A recently launched program by three universities aims to harness the potential of data scientists and big data. The multimillion dollar collaboration, which includes New York University, the University of California, Berkeley and the University of Washington, is designed to spur collaborations within and across the three campuses and other partners pursuing similar data-intensive science goals.

The five-year, $37.8 million initiative, with support from the Gordon and Betty Moore Foundation and Alfred P. Sloan Foundation, was announced at a meeting sponsored by the White House Office of Science and Technology Policy (OSTP) focused on developing innovative partnerships to advance technologies that support advanced data management and data analytic techniques.

The partnership has three core goals. One is to develop sustained interactions and collaborations between researchers with backgrounds in specific subjects and in fields such as computer science, statistics and applied mathematics.

Another goal is to establish career paths “that are long-term and sustainable, using alternative metrics and reward structures to retain a new generation of scientists” whose research focuses on the multidisciplinary analysis of massive and complex scientific data and the development of the tools and techniques that enable this analysis.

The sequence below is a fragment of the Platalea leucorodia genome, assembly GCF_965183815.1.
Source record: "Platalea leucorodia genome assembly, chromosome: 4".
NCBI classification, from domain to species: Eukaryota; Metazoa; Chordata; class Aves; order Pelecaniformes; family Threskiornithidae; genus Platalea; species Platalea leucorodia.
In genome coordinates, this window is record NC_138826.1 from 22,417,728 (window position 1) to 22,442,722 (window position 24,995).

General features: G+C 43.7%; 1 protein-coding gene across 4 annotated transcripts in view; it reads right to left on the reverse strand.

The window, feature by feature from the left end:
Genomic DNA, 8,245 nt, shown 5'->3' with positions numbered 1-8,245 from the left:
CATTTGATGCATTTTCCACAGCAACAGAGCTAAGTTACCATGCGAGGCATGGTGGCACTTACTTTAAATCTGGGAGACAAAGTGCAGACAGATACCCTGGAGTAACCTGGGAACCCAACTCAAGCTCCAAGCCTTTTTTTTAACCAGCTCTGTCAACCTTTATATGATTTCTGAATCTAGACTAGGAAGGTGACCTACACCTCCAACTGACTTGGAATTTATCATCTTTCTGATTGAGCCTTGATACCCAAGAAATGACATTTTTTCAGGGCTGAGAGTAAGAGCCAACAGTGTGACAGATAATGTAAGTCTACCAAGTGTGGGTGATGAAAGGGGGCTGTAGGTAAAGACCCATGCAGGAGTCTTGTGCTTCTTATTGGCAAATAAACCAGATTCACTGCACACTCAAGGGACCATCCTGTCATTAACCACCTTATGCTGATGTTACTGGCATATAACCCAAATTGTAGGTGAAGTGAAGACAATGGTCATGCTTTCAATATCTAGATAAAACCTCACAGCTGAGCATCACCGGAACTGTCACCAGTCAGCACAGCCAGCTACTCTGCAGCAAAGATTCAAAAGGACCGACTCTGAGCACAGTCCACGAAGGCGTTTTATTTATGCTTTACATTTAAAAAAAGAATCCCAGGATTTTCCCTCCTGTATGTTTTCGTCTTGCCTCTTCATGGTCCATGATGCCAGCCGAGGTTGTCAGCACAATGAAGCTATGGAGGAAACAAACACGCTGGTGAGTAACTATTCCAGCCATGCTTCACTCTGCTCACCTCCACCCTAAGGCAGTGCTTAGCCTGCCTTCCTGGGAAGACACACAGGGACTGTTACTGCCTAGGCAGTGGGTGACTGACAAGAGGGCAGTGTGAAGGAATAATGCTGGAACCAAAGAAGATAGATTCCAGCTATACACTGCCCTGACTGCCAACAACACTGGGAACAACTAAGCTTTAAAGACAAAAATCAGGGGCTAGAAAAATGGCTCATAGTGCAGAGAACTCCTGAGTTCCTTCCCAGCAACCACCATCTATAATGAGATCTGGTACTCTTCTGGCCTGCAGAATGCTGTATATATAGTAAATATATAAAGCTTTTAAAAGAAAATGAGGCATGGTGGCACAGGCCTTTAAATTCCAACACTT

And a third goal is to build on current academic and industrial efforts to work toward an ecosystem of analytical tools and research practices that is sustainable, reusable and easy to translate across research areas.

“With the onslaught of data, much of the knowledge in the world is going to be extracted by machines,” Yann LeCun, faculty lead at New York University, said in a statement. “Universities must find new ways to advance data science methodologies while facilitating the use of new methods and tools by researchers from every field. Universities also have an opportunity to train new generations of researchers in data driven science.”

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